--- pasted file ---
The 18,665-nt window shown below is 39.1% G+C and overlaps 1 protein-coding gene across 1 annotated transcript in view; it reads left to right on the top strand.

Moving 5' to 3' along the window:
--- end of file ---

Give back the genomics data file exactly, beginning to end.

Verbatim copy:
The 18,665-nt window shown below is 39.1% G+C and overlaps 1 protein-coding gene across 1 annotated transcript in view; it reads left to right on the top strand.

Moving 5' to 3' along the window: